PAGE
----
Usually, when Kansas City encounters ‘winter weather’, I encourage Teen Mentors to remind their teenagers of snowy-driving precautions: Leave early, drive slowly, leave no cell phones on, drive on main roads, be wary of on/off ramps and overpasses/bridges, and finally let the defroster work and melt ANY visual distractions off of the car before trying to drive it. However, today, February 21, 2013, my advice is completely different: Teen Mentors and Teens, stay home!
Kansas City Mayor, Sly James, has declared a State of Emergency for Kansas City, MO. Missouri Governor, Jay Nixon, declared a State of Emergency for the entire state of Missouri, and Kansas Governor, Sam Brownback, has declared a State of Emergency for the entire state of Kansas. Clearly, to describe driving conditions as ‘unfavorable’ is so far the Understatement of the Year. Most communities in the Kansas City area have accumulated at least 7-11 inches as of 11:45 a.m. CST. The snow has not yet stopped, but we will get a break between noon and 4:00 p.m., but then a second round of heavy snow will begin again (www.KSHB.com ).
Add to that information the reality that most drivers do not know how to drive in such intensely snowy conditions, and the KC SCOUT highway cameras showing less than a tenth of a mile of visibility, those who have tried to drive somewhere are finding themselves stranded on highways, off/on ramps and side streets. Even worse, some people who have gotten their cars stuck on the highways are getting OUT of their cars in order to try and get help, get unstuck or some other unknown reason. This is ridiculously dangerous and has a much bigger chance of creating accidents, injuries and possible fatalities. Teens are already inexperienced drivers; they do NOT need to be behind the wheel of a car at all.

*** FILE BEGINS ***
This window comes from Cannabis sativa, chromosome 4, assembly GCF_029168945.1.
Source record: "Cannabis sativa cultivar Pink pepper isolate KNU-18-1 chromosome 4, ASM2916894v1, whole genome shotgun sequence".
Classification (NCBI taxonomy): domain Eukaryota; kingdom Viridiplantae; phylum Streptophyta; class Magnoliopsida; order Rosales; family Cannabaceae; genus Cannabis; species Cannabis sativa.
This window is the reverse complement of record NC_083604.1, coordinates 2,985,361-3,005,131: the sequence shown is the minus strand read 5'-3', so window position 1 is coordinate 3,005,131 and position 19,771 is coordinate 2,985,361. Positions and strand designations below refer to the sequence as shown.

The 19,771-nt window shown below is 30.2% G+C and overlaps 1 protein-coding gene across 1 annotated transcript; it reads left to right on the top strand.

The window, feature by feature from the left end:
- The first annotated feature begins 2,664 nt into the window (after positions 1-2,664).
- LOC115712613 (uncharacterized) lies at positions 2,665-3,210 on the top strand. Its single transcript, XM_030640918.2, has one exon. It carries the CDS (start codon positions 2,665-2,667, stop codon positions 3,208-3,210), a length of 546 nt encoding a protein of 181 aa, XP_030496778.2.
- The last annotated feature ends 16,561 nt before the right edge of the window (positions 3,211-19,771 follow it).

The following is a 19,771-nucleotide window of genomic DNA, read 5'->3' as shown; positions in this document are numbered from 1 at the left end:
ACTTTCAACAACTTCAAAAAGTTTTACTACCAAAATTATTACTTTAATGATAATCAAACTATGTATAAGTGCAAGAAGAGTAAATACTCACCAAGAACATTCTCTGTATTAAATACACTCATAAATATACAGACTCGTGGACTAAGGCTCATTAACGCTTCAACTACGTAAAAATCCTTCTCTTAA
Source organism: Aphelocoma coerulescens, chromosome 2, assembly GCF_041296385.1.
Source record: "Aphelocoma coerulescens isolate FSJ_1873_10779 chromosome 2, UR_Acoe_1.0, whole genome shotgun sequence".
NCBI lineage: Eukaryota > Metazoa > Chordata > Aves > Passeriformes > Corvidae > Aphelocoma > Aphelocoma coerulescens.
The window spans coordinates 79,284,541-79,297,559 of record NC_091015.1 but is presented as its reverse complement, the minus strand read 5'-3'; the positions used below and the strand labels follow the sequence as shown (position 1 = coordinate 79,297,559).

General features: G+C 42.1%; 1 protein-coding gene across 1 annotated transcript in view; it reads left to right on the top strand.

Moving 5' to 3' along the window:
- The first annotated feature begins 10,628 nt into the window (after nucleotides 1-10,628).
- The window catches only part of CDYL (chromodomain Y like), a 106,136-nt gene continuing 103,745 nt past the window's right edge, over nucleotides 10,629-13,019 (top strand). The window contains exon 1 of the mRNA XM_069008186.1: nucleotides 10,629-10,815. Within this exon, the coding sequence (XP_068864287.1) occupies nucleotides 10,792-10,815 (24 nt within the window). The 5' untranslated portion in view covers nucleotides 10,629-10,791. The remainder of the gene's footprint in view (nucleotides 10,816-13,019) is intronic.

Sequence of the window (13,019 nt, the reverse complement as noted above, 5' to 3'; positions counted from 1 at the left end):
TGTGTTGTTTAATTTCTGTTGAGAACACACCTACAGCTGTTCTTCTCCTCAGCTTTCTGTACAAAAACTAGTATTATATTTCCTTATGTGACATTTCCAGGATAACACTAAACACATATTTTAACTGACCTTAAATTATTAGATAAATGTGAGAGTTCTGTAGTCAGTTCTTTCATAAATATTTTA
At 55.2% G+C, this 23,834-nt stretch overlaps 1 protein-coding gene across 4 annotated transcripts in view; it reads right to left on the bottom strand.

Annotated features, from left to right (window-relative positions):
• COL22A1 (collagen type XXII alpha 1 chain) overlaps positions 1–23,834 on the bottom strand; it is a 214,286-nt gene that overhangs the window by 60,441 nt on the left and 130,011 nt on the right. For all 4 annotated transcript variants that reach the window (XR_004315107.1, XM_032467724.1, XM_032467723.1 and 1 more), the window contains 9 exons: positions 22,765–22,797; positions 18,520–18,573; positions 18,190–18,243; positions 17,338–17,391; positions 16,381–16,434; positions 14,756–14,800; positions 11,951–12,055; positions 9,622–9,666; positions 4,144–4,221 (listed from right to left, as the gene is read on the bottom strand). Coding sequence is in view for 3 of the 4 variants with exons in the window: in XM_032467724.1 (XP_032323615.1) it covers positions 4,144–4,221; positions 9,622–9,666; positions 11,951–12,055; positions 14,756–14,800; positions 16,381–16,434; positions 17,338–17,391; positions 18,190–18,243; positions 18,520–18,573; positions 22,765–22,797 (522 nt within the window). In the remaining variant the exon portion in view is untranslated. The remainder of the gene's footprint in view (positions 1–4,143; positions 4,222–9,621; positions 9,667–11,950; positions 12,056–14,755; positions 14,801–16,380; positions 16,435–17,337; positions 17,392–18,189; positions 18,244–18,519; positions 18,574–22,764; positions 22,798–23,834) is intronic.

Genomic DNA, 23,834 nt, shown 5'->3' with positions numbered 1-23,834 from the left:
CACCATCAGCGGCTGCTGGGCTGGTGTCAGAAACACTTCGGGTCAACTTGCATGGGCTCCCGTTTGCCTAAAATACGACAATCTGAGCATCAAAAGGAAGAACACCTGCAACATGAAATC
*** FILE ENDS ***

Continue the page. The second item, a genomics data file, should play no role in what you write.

If your teenagers feel an intense need to go somewhere, even with the most valid of reasons, help them figure out a way to take care of their situation from home. Because of our access to technology and social media, keep your kiddos at home but allow them to use their cell phones, tablets, Internet, email, Facebook or any other legitimate resources to communicate with their study buddies, email a teacher, turn in an assignment or find information for an assignment.
For your most stubborn of teenagers (and I write of what I know, having been one myself), this is an ideal teachable moment: Sometimes, Mother Nature will dictate limitations, and no matter how hard you try to overcome those challenges, there are times when teens need to learn to give themselves a bit of grace and instead give them a chance to perceive this predicament as an opportunity to slow down, appreciate the resources they have inside their own homes, and maybe find their inner-child-like spirits and just go outside to play in the snow!